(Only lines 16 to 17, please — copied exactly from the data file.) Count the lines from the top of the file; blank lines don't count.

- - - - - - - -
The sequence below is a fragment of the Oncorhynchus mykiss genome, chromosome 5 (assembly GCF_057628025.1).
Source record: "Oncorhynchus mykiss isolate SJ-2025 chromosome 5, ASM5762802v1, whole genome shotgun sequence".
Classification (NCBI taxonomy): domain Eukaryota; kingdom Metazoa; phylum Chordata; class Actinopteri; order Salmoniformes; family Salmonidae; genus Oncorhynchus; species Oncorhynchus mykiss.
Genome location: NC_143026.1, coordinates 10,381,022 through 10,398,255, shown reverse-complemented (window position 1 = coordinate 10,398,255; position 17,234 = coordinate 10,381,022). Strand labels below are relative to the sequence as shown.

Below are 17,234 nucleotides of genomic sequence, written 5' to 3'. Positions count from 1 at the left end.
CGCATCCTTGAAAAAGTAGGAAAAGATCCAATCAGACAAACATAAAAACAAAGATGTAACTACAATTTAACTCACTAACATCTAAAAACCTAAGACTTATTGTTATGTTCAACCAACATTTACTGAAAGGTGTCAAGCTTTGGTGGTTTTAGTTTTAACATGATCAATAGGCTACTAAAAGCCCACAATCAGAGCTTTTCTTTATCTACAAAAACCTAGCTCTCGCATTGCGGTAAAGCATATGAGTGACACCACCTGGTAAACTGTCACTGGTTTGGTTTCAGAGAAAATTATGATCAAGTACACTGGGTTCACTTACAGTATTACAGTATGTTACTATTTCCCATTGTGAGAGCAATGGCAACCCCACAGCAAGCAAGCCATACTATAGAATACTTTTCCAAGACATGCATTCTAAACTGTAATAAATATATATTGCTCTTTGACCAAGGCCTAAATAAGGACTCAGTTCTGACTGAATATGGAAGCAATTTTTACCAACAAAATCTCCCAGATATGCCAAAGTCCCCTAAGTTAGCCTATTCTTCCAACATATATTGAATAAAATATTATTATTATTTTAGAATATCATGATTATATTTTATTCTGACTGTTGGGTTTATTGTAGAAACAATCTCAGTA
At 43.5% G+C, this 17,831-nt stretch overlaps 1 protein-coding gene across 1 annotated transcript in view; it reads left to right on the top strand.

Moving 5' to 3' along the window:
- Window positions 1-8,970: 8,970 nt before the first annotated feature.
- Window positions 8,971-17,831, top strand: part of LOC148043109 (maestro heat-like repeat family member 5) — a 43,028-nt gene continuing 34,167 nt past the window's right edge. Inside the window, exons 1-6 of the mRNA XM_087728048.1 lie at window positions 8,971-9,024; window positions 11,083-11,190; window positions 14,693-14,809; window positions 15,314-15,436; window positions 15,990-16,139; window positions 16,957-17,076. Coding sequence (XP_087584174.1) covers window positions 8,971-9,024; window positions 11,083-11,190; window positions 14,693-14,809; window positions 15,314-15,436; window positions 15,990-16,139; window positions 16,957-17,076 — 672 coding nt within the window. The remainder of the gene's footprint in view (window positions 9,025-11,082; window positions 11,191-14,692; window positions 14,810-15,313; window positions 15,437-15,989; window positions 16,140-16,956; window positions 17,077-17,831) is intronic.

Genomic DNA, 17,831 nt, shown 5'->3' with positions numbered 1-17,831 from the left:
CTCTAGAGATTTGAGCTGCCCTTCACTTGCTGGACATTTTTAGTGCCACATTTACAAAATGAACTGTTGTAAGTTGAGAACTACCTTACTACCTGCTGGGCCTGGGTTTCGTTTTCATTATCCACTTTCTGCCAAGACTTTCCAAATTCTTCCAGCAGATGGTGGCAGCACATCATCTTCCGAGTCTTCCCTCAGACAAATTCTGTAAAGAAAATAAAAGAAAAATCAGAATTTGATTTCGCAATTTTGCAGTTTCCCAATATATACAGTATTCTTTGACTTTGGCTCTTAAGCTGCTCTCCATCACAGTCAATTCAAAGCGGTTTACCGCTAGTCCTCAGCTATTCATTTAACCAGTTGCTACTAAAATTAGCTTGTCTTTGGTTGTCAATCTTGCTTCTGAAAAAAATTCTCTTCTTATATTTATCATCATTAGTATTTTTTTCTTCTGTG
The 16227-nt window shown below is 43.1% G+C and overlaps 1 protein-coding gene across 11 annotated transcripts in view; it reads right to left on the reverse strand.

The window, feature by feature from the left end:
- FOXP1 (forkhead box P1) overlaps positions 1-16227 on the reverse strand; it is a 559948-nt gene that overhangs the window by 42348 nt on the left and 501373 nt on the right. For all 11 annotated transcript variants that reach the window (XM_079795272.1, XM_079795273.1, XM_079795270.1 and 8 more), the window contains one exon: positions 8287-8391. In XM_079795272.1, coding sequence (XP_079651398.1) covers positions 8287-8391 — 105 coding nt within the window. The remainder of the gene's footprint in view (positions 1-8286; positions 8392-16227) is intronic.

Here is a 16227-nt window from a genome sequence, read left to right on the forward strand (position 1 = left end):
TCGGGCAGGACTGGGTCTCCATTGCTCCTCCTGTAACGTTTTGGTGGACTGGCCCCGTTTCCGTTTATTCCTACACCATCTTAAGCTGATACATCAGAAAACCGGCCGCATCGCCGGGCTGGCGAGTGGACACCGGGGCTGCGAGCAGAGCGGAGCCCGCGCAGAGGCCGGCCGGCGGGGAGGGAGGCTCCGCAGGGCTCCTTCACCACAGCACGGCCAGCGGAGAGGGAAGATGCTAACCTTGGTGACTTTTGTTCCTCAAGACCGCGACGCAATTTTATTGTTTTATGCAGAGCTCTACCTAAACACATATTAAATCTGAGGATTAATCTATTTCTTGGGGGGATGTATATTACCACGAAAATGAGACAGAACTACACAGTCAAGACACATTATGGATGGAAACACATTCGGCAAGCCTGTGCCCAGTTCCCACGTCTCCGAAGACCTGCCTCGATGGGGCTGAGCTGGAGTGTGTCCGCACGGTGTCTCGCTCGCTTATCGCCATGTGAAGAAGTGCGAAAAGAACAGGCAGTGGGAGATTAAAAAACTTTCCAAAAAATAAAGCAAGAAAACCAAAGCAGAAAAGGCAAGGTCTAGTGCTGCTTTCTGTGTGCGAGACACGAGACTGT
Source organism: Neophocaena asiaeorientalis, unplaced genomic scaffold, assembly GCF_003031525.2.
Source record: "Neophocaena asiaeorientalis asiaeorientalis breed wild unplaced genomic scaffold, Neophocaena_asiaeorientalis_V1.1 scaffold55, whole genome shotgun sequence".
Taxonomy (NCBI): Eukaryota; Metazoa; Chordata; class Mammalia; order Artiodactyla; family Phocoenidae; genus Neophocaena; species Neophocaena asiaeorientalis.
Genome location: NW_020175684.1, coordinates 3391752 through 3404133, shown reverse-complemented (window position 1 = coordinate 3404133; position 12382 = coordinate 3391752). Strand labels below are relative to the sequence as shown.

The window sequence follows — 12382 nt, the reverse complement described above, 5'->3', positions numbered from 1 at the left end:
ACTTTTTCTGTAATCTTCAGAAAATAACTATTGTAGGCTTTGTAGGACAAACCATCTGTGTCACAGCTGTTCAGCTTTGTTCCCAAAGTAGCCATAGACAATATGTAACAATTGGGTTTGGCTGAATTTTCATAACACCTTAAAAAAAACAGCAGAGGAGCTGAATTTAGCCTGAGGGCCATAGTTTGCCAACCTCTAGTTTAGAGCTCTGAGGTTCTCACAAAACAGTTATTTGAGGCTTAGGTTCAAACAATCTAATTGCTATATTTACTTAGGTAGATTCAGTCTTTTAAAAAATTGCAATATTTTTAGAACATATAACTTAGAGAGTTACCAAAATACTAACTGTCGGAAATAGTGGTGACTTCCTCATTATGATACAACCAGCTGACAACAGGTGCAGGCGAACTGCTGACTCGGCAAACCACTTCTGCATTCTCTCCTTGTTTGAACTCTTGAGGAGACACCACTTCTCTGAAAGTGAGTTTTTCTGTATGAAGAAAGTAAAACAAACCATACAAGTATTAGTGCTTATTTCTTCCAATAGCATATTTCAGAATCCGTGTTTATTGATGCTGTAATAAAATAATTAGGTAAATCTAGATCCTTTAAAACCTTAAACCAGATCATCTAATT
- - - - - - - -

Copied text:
Here is a 16227-nt window from a genome sequence, read left to right on the forward strand (position 1 = left end):
TCGGGCAGGACTGGGTCTCCATTGCTCCTCCTGTAACGTTTTGGTGGACTGGCCCCGTTTCCGTTTATTCCTACACCATCTTAAGCTGATACATCAGAAAACCGGCCGCATCGCCGGGCTGGCGAGTGGACACCGGGGCTGCGAGCAGAGCGGAGCCCGCGCAGAGGCCGGCCGGCGGGGAGGGAGGCTCCGCAGGGCTCCTTCACCACAGCACGGCCAGCGGAGAGGGAAGATGCTAACCTTGGTGACTTTTGTTCCTCAAGACCGCGACGCAATTTTATTGTTTTATGCAGAGCTCTACCTAAACACATATTAAATCTGAGGATTAATCTATTTCTTGGGGGGATGTATATTACCACGAAAATGAGACAGAACTACACAGTCAAGACACATTATGGATGGAAACACATTCGGCAAGCCTGTGCCCAGTTCCCACGTCTCCGAAGACCTGCCTCGATGGGGCTGAGCTGGAGTGTGTCCGCACGGTGTCTCGCTCGCTTATCGCCATGTGAAGAAGTGCGAAAAGAACAGGCAGTGGGAGATTAAAAAACTTTCCAAAAAATAAAGCAAGAAAACCAAAGCAGAAAAGGCAAGGTCTAGTGCTGCTTTCTGTGTGCGAGACACGAGACTGT